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Electrification and Lightning in an Idealized Boundary-Crossing Supercell Simulation of 2 June 1995

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  • 1 NOAA/National Severe Storms Laboratory, and School of Meteorology, University of Oklahoma, Norman, Oklahoma
  • | 2 Department of Atmospheric Sciences, University of Illinois at Urbana–Champaign, Urbana, Illinois
  • | 3 Cooperative Institute for Mesoscale Meteorological Studies, University of Oklahoma, Norman, Oklahoma
  • | 4 NOAA/National Severe Storms Laboratory, Norman, Oklahoma
  • | 5 School of Meteorology, University of Oklahoma, Norman, Oklahoma
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Abstract

A nonhydrostatic cloud model with electrification and lightning processes was utilized to investigate how simulated supercell thunderstorms respond when they move into environments favorable for storm intensification. One model simulation was initialized with an idealized horizontally varying environment, characteristic of that observed across an outflow boundary in the west Texas Panhandle on 2 June 1995 with larger convective available potential energy (CAPE) and wind shear on the boundary’s cool side. That simulation was compared with a control simulation initialized without the boundary. The simulated right-moving supercell rapidly increased in updraft strength and volume, low-level rotation, radar reflectivity, and 40-dBZ echo-top height as it crossed the boundary, whereas the supercell that did not cross the boundary failed to intensify. For the same kinematic and microphysical evolution and the same inductive charging parameterization, four noninductive (NI) charging parameterizations were tested. In all four cases, there was a general tendency for the charge regions to be lofted higher within the updraft after crossing the boundary. Once the precipitation regions between the main storm and a secondary storm started merging farther on the cool side of the boundary, a gradual deepening and strengthening of the lowest charge regions occurred with relatively large increases in hail and graupel volume, charging rates, charge volume, charge density, and intracloud and cloud-to-ground (CG) flash rates. The negative charge present on graupel within the downdraft appeared to have a common origin via strong NI charging within the midlevel updraft in all four NI cases. Positive channels were more consistent in coming closer to the ground with time compared to negative channels within this graupel and hail-filled downdraft (four of four cases). Those NI schemes that also set up a positive dipole (three of four cases) or inverted tripole (two of four cases) above the downdraft had downward-propagating positive channels that reached ground as positive CG (+CG) flashes. The best overall performance relative to the 2 June 1995 CG lightning observations occurred within one of the rime-accretion-rate-based schemes and the Gardiner scheme as parameterized by Ziegler.

Corresponding author address: Dr. Matthew Gilmore, Dept. of Atmospheric Sciences, University of Illinois at Urbana–Champaign, 105 S. Gregory St., Urbana, IL 61801. Email: gilmore@atmos.uiuc.edu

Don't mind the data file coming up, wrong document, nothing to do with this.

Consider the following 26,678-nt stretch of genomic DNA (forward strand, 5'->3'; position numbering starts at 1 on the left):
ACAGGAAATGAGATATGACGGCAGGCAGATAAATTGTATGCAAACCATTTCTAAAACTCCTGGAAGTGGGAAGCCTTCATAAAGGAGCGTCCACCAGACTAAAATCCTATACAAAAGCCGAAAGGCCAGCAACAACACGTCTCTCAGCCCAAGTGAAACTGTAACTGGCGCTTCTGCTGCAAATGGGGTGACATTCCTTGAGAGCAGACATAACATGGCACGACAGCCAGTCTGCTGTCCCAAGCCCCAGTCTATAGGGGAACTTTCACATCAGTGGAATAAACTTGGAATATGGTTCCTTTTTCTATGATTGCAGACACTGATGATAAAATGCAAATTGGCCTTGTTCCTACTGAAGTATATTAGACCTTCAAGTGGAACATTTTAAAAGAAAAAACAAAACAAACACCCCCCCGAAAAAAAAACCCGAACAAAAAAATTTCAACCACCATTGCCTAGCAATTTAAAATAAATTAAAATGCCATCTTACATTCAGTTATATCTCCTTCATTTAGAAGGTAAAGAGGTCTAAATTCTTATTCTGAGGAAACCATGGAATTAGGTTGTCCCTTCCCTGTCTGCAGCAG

Abstract

A nonhydrostatic cloud model with electrification and lightning processes was utilized to investigate how simulated supercell thunderstorms respond when they move into environments favorable for storm intensification. One model simulation was initialized with an idealized horizontally varying environment, characteristic of that observed across an outflow boundary in the west Texas Panhandle on 2 June 1995 with larger convective available potential energy (CAPE) and wind shear on the boundary’s cool side. That simulation was compared with a control simulation initialized without the boundary. The simulated right-moving supercell rapidly increased in updraft strength and volume, low-level rotation, radar reflectivity, and 40-dBZ echo-top height as it crossed the boundary, whereas the supercell that did not cross the boundary failed to intensify. For the same kinematic and microphysical evolution and the same inductive charging parameterization, four noninductive (NI) charging parameterizations were tested. In all four cases, there was a general tendency for the charge regions to be lofted higher within the updraft after crossing the boundary. Once the precipitation regions between the main storm and a secondary storm started merging farther on the cool side of the boundary, a gradual deepening and strengthening of the lowest charge regions occurred with relatively large increases in hail and graupel volume, charging rates, charge volume, charge density, and intracloud and cloud-to-ground (CG) flash rates. The negative charge present on graupel within the downdraft appeared to have a common origin via strong NI charging within the midlevel updraft in all four NI cases. Positive channels were more consistent in coming closer to the ground with time compared to negative channels within this graupel and hail-filled downdraft (four of four cases). Those NI schemes that also set up a positive dipole (three of four cases) or inverted tripole (two of four cases) above the downdraft had downward-propagating positive channels that reached ground as positive CG (+CG) flashes. The best overall performance relative to the 2 June 1995 CG lightning observations occurred within one of the rime-accretion-rate-based schemes and the Gardiner scheme as parameterized by Ziegler.

Corresponding author address: Dr. Matthew Gilmore, Dept. of Atmospheric Sciences, University of Illinois at Urbana–Champaign, 105 S. Gregory St., Urbana, IL 61801. Email: gilmore@atmos.uiuc.edu

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